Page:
Develop an environment-aware Maven build process

Extend Maven builds to port Java apps to multiple environments

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Note also that for the purpose of this article, we'll only build for the development environment, which is why the App-Config project contains a dev.properties file but not a test.properties file. We can pass in the environment name (such as dev or test) upon executing a Maven build, via the JVM argument-passing construct -Dproperty key='property value'. Passing the environment property value in this manner overrides the property value specified in the pom.xml (the default in pom.xml is set to dev in this example).

Database inherits Parent-POM

Our next step is to modify the Database Maven project's pom.xml so that it references the Parent-POM project. During the Maven clean phase of the Database project, the entire contents of the App-Config project JAR file will then be extracted into the Database project’s target/alternate-resources directory. Listing 9 modifies the Database project’s pom.xml to incorporate the Parent-Pom project’s pom.xml.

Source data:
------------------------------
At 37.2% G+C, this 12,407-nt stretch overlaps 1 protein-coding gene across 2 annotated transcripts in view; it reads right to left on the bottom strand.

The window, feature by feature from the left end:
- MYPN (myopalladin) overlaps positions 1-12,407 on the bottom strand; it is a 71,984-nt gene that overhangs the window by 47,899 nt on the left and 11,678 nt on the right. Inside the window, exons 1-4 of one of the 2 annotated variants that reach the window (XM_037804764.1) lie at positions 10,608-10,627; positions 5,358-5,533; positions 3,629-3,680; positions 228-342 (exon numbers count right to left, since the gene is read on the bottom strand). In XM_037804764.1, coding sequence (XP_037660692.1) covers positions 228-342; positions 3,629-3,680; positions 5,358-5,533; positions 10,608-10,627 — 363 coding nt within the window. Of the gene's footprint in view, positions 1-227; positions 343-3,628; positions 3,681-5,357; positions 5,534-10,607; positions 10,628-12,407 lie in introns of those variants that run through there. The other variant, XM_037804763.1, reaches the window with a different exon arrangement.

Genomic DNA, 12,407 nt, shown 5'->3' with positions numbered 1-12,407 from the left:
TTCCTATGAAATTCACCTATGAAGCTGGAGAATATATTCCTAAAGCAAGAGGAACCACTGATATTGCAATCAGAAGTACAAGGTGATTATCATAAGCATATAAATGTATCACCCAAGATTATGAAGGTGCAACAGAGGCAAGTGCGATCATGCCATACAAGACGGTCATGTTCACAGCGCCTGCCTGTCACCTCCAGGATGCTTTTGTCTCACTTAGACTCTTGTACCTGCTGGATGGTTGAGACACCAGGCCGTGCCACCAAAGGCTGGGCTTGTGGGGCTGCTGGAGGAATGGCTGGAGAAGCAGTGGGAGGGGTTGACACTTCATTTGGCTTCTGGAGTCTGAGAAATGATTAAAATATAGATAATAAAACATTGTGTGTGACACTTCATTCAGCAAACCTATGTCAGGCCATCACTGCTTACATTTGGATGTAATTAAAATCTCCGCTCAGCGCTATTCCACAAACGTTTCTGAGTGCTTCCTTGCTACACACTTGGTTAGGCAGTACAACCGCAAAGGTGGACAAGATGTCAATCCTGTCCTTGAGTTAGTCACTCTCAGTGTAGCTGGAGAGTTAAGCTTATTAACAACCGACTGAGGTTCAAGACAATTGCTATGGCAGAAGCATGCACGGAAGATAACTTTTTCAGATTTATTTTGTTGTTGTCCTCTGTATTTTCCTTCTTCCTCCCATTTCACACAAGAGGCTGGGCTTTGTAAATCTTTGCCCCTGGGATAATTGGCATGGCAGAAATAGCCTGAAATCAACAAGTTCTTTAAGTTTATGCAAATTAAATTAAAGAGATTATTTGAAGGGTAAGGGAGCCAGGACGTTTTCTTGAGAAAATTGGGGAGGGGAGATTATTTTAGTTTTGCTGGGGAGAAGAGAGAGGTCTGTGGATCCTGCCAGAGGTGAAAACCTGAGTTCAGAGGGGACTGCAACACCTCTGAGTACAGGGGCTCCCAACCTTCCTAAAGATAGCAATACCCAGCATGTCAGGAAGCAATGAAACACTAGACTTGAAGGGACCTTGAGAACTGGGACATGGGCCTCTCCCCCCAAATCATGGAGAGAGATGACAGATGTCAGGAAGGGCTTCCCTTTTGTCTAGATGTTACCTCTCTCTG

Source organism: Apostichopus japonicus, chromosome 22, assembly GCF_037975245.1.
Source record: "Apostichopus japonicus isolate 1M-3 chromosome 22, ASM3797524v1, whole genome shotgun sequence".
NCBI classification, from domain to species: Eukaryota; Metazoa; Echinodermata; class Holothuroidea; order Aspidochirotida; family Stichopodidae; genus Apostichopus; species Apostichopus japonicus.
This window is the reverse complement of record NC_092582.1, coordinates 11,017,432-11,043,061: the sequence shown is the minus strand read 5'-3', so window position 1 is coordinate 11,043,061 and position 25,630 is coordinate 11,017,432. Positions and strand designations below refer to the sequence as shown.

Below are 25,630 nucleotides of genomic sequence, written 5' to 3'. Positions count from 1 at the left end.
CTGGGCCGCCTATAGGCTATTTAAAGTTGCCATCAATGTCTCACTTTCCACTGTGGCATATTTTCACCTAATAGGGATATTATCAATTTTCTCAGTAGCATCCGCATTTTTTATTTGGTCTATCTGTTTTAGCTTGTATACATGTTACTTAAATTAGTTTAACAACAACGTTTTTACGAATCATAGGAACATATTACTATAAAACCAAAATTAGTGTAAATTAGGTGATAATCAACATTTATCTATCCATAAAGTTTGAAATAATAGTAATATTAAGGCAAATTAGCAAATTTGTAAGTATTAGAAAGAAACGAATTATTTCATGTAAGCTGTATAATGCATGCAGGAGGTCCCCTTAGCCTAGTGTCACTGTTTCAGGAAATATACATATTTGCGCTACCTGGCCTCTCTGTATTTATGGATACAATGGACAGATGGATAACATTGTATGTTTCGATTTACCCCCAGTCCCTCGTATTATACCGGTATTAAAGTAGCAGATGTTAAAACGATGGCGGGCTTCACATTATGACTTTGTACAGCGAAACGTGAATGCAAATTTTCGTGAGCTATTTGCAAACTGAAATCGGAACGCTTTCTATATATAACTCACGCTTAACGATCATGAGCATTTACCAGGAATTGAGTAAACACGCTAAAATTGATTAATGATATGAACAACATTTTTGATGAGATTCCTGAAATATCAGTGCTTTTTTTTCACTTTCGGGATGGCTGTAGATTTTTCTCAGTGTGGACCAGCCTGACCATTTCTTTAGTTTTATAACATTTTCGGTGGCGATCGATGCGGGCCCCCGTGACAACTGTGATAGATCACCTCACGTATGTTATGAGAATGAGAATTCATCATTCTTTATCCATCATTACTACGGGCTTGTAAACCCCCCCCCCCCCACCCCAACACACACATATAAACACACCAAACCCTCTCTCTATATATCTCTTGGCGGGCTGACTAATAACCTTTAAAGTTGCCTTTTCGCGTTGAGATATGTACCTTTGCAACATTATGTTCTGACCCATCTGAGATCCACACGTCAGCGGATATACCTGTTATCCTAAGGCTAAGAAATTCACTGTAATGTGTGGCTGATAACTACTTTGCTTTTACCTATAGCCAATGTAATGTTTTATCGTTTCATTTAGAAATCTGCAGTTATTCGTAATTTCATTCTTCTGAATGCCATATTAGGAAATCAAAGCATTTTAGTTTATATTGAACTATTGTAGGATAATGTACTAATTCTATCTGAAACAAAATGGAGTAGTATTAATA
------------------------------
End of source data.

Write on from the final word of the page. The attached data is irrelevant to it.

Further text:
Listing 9. Modifying the Database project pom.xml to inherit Parent-Pom

<parent>
    <groupId>com.foo</groupId>
    <artifactId>parent-pom</artifactId>
    <version>1.0-SNAPSHOT</version>
</parent>

<modelVersion>4.0.0</modelVersion>
<artifactId>database</artifactId>
<packaging>jar</packaging>
<name>database</name>
<version>${app.version}</version>
<description>Contains code to connect to MS SQL Server database.
</description>

<properties>
    <app.version>1.0-SNAPSHOT</app.version>
</properties>

Note that the version of the pom.xml is now captured as a property. This allows us to dynamically set the version of the resulting JAR during the Maven build phase. We do this not by modifying the <app.version> property value directly in the pom.xml, but by passing it in via a Java system variable, in this case –Dapp.version=1.0. The property value is passed in exactly how we’d pass in an environment variable. In a real-world project, we would make this change to all projects, including App-Config.

Filtering and copying property files

Another addition to the Database application’s pom.xml will allow the database.properties template property file to be modified with the property values for each environment. This process occurs during the Maven clean phase. The resulting property files are placed as follows:

target/alternate-resources/configs/dev/database/database.properties